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Artwork for DTF Printing

It all starts with the file type.

Let’s face it, there are lots of unknowns with artwork, so let’s clarify what we can. First and foremost. A lot can be instantly learned by the file type you receive. You’re either going to get a vector file or a raster file. For basic logos, typical company logos, or school logos, we want vector images. Vector images can scale to any size, with zero distortion or pixelation. They will not get blurry or jagged. Raster images are a bit different. Once they’re created, they need to stay that size, or smaller. Once you make them bigger, they lose quality fast. Now you could go from 10 to 11 inches without an issue, but you could not take a web thumbnail and size to print as a full-sized garment transfer. When using raster images, dpi comes into play. [More on that below.]

File Types

JPEG -This is probably the most common format. This is NOT a vector. Be careful. A lot of these are web images, and if that’s the case, the odds are it is too low of quality to make a nice print right away. However, a true graphic designer, especially one that knows you’re outputting to tees and print, can and will create this as a very high resolution image (300 dpi). If your JPEG  is low quality, you will most likely need to “rebuild” or “redraw” it. At that point, it will probably be a vector image that you can output at any size desired. JPEGS do maintain a background. So, if your client gave you a file with a black background, as is, that black background would print. You’d have to get rid of it if it was not meant to be there. Note: JPEG is the same as a JPG.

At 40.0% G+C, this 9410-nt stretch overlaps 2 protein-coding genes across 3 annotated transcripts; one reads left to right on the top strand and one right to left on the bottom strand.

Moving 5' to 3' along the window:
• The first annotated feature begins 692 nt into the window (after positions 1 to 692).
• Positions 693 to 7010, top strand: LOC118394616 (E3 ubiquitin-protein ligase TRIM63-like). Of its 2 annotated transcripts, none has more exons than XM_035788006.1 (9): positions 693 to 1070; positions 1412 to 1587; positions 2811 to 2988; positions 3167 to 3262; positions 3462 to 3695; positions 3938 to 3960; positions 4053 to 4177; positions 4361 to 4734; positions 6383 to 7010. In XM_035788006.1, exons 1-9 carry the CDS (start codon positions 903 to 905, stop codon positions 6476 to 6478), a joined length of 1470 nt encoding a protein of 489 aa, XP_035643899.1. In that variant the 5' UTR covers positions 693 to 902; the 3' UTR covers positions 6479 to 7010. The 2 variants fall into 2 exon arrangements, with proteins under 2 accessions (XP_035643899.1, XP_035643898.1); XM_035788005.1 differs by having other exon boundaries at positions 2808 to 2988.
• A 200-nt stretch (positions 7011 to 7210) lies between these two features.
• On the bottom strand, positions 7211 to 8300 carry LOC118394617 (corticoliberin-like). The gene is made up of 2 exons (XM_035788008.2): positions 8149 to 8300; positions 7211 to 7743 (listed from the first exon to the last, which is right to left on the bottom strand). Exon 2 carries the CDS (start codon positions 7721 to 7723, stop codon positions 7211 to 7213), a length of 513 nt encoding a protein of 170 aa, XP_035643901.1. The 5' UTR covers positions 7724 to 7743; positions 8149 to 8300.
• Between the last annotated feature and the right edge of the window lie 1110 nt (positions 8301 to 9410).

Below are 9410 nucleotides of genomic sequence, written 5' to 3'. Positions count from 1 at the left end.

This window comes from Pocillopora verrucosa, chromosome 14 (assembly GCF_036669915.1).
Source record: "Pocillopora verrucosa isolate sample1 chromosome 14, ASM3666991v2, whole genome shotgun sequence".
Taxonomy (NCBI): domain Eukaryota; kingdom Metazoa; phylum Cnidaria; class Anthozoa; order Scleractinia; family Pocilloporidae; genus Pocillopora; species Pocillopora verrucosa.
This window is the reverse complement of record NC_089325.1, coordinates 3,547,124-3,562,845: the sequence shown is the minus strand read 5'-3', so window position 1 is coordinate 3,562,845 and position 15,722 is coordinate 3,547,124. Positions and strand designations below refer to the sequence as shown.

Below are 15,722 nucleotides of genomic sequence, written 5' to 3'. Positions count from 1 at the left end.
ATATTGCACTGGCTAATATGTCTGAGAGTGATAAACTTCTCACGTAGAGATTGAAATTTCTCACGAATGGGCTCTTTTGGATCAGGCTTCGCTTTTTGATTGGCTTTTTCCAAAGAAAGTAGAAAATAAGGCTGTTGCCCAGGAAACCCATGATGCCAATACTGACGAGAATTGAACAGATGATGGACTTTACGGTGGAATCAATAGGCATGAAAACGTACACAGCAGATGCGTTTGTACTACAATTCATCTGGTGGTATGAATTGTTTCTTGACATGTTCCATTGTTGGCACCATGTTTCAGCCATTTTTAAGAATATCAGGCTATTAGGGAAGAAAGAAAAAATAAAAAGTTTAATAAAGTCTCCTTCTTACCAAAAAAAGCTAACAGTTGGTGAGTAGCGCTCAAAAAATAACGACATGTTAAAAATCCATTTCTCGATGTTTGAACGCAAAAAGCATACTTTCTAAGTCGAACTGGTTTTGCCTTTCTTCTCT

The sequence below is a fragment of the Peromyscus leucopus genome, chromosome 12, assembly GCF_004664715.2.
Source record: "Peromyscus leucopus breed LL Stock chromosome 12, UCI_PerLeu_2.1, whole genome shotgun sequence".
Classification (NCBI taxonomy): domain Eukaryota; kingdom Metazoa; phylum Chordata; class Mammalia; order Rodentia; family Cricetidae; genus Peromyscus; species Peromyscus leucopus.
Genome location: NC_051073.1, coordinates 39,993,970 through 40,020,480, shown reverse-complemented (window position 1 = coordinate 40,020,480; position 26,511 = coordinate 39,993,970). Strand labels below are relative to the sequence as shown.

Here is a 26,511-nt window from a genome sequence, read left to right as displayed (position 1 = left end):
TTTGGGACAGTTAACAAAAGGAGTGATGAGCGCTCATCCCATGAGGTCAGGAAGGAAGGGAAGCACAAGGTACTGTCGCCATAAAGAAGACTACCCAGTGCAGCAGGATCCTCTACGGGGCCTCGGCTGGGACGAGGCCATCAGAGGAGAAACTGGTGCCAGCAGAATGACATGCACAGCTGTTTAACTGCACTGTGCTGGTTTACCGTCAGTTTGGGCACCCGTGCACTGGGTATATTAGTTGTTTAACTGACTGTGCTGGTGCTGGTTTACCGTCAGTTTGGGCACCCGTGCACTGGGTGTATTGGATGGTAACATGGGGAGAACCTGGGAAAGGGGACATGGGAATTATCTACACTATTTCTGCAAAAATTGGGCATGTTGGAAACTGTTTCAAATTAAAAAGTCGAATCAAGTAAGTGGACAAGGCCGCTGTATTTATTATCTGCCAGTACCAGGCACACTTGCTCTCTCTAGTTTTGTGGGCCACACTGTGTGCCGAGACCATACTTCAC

.PNG – These are also not vector files, but raster. The main difference here is you can save these files with a transparent background, which is ideal. Twenty four bit is the option to use here when saving, not eight bit, in order to preserve the transparency. 

.PSD – This is a Adobe Photoshop document in its native form. This could be an ideal file if properly set up correctly. If it’s layered, that could be a good thing. Then, you can perhaps adjust or get rid of the background, and you can also turn off layer effects such as glows and shadows, which sometimes are overdone or not friendly for printing to garments. Note: If the file was layered properly, you could go in, delete the background, and then export it as a .PNG to send off to a printer. 

.EPS – There are many options and outputs we will see a .EPS come from. All of the mentioned programs on this page can create an EPS. The program that did the output will determine whether you get a vector or raster image. If a client gave you a .EPS, you can open it in both Photoshop and Illustrator. If it’s a vector in Illustrator, you’re set. If you open it there and it’s not a vector, open it in Photoshop and they may have maintained the layers here instead, giving you some options. 

.AI – You’ll be happy if you received one of these! Now you can scale your image to any size needed and you will be good to go. You can also easily edit the colors or arrangement. If a customer gives you a six-color logo and wants it to be just black and white, that will be easiest to do here.